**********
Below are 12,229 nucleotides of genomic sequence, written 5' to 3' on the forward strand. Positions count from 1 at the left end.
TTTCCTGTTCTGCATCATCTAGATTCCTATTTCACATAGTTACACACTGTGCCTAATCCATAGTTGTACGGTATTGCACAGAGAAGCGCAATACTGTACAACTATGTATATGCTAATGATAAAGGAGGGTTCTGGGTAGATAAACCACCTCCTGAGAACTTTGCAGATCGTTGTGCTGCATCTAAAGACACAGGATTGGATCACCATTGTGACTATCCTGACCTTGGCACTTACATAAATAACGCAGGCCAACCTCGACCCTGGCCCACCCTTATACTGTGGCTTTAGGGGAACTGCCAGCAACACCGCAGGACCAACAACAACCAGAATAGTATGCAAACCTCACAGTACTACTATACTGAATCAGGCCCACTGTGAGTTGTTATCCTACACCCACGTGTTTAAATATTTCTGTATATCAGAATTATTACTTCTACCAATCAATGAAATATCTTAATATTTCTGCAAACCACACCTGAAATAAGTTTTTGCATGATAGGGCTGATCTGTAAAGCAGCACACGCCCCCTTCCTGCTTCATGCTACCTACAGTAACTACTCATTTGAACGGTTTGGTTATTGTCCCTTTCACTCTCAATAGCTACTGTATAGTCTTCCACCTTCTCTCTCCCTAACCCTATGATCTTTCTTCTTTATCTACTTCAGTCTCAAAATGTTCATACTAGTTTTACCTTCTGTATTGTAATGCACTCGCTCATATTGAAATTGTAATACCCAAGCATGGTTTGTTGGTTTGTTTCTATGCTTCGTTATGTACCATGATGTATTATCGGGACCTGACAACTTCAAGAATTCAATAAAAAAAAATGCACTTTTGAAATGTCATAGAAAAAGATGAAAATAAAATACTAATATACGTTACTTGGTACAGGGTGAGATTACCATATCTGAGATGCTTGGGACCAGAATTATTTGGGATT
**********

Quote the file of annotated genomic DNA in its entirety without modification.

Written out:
Below are 12,229 nucleotides of genomic sequence, written 5' to 3' on the forward strand. Positions count from 1 at the left end.
TTTCCTGTTCTGCATCATCTAGATTCCTATTTCACATAGTTACACACTGTGCCTAATCCATAGTTGTACGGTATTGCACAGAGAAGCGCAATACTGTACAACTATGTATATGCTAATGATAAAGGAGGGTTCTGGGTAGATAAACCACCTCCTGAGAACTTTGCAGATCGTTGTGCTGCATCTAAAGACACAGGATTGGATCACCATTGTGACTATCCTGACCTTGGCACTTACATAAATAACGCAGGCCAACCTCGACCCTGGCCCACCCTTATACTGTGGCTTTAGGGGAACTGCCAGCAACACCGCAGGACCAACAACAACCAGAATAGTATGCAAACCTCACAGTACTACTATACTGAATCAGGCCCACTGTGAGTTGTTATCCTACACCCACGTGTTTAAATATTTCTGTATATCAGAATTATTACTTCTACCAATCAATGAAATATCTTAATATTTCTGCAAACCACACCTGAAATAAGTTTTTGCATGATAGGGCTGATCTGTAAAGCAGCACACGCCCCCTTCCTGCTTCATGCTACCTACAGTAACTACTCATTTGAACGGTTTGGTTATTGTCCCTTTCACTCTCAATAGCTACTGTATAGTCTTCCACCTTCTCTCTCCCTAACCCTATGATCTTTCTTCTTTATCTACTTCAGTCTCAAAATGTTCATACTAGTTTTACCTTCTGTATTGTAATGCACTCGCTCATATTGAAATTGTAATACCCAAGCATGGTTTGTTGGTTTGTTTCTATGCTTCGTTATGTACCATGATGTATTATCGGGACCTGACAACTTCAAGAATTCAATAAAAAAAAATGCACTTTTGAAATGTCATAGAAAAAGATGAAAATAAAATACTAATATACGTTACTTGGTACAGGGTGAGATTACCATATCTGAGATGCTTGGGACCAGAATTATTTGGGATT